FWIW I've had virtualenvs working pretty well on Nix systems - simply provide the environment with the C-dependencies and `virtualenv` from the `pythonPackages` version you desire. Use that `virtualenv` to create your venv directory and you're pretty much away. Oh and you may have to set the `SOURCE_DATE_EPOCH` environment variable. Pretty much works for me.

Having said that, the whole concept of virtualenvs and for that matter the whole python packaging ecosystem is a series of rather broken ideas.

Cursed OS point release.

Can we remove the fragment (#issuecomment-335991581) from the submission URL? I see no reason to link to this particular comment.

TL;DR: High Sierra was released with a broken kill system call. It can sometimes cause a kernel panic.

Apparently Apple doesn't think this is a security issue:


Unprivileged users being able to panic the kernel would seem to be security related, but I am just an amateur.

Unless it has a clear exploit it makes some amount of sense to me that this would not be put on a security timeline. But I am not a security expert either.

There was an anecdote in the issue tracker that suggested there was some level of privilege escalation but that did not contain a repro or any supporting evidence.

IT Security is usually considered through the prism of the CIA Triad[1]. Confidentiality, Integrity and Availability.

Therefore any issue which impacts the availability of a service or device is a security issue.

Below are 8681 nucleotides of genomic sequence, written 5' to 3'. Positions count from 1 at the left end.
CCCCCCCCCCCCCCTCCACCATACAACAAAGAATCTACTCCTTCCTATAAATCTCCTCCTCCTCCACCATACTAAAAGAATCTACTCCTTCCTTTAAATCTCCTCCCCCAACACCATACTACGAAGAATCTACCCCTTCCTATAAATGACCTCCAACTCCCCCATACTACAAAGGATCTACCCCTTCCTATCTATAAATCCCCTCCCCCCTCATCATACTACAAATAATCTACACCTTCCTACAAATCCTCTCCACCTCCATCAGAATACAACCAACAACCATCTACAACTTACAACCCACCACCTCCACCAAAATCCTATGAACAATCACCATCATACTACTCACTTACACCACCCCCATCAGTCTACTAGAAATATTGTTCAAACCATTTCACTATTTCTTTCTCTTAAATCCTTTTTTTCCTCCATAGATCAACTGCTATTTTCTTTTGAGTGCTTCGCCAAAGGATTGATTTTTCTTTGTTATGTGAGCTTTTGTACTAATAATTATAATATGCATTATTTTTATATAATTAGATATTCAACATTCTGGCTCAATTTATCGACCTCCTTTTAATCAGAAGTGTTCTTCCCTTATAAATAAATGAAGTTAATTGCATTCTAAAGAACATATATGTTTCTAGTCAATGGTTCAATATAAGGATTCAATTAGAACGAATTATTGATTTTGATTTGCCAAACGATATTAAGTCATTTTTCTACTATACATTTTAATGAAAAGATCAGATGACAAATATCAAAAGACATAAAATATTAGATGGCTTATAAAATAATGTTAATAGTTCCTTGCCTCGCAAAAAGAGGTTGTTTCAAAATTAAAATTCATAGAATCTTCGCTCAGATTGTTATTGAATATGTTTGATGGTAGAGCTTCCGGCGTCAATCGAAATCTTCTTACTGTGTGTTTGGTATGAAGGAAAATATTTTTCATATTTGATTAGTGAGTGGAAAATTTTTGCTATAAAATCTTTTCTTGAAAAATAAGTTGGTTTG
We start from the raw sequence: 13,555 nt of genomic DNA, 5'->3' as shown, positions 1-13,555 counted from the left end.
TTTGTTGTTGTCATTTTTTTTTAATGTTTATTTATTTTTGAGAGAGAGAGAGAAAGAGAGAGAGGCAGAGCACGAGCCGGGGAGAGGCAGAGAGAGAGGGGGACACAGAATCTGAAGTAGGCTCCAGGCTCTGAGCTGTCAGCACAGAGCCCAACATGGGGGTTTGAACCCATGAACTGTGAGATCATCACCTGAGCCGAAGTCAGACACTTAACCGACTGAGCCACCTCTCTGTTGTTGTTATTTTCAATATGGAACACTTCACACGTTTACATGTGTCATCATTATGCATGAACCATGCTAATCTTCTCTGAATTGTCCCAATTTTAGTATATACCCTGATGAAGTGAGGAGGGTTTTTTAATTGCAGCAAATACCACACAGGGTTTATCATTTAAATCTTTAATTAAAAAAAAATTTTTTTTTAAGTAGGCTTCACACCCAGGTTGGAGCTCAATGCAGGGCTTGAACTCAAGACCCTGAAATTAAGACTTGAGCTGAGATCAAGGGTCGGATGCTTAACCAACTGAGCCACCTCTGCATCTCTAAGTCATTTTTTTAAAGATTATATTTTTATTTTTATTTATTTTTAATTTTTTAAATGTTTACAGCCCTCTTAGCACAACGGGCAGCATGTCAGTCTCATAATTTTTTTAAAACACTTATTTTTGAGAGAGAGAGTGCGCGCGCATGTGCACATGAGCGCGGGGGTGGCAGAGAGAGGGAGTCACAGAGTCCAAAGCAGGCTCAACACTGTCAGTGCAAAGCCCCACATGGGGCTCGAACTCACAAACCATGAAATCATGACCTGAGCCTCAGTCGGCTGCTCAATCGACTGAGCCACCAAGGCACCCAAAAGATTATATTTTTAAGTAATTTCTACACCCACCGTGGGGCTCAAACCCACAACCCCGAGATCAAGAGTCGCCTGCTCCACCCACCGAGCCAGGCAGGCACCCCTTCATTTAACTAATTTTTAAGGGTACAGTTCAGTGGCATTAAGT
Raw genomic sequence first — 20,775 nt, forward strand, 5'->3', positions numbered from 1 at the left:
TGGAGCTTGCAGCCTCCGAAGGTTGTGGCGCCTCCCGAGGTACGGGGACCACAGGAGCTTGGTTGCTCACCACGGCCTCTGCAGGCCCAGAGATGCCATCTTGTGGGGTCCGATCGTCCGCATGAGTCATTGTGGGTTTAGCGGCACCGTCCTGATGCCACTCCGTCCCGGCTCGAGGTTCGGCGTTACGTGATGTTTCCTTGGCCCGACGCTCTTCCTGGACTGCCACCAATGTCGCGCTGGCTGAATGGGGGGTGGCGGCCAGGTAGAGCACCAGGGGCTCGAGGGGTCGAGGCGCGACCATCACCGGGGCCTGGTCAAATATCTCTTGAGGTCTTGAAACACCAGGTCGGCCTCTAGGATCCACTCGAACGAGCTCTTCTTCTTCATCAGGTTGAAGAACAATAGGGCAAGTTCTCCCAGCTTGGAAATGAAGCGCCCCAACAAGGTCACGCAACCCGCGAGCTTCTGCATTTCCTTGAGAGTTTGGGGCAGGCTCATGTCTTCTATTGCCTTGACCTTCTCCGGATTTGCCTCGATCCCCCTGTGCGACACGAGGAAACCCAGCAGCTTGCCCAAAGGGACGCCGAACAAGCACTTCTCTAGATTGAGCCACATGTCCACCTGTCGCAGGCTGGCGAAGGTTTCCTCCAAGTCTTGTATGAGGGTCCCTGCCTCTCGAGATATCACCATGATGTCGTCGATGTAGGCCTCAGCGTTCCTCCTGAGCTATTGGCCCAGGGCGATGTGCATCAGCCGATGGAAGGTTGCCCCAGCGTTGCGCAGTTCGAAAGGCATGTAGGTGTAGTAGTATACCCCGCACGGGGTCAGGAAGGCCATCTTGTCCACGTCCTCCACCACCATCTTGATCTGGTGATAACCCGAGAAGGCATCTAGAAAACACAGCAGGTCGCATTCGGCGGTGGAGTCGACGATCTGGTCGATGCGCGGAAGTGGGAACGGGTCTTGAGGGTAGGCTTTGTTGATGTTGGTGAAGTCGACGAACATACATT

[1] https://en.wikipedia.org/wiki/Information_security#Key_conce...

This is availability of a single system, not a distributed system.

Its the same concept. If a user can't use his computer because of a local DoS its still a security issue.

To make this really simple, imagine if I ran a fork bomb on one server. That makes the server unavailable for users who want to log into it for whatever reason. Therefore it is a security issue.

It doesn't matter if its an end user device, one sever or a distributed system. I as the user cannot do what I want to do. That is what 'availability' means in the CIA triad.

I get why it's a security issue. My point is that it's not on the same level as a critical vulnerability.

Incorrect. Unprivileged users with local system access and the ability to send kill signals to arbitrary process IDs. Not “unprivileged users” alone.

> with local system access

The discussion linked from the github issue sounds like "kill SIGKILL -1" at a shell prompt is enough to trigger the issue. That just requires a shell, not local system access.

> and the ability to send kill signals to arbitrary process IDs

This is precisely the part that is _not_ required but should be.

Well, nobody uses MacOS seriously, so unprivileged DoS and the ensuing data loss is clearly not a security issue.

bad time to be finding bugs in High Sierra

The Nix folks found this bug before 10.12.0 came out; it was actually known well before the more recent bugs of infamy.

Apple just haven't done anything about it until the upcoming 10.13.2 release.

Idk it seems particularly good to me.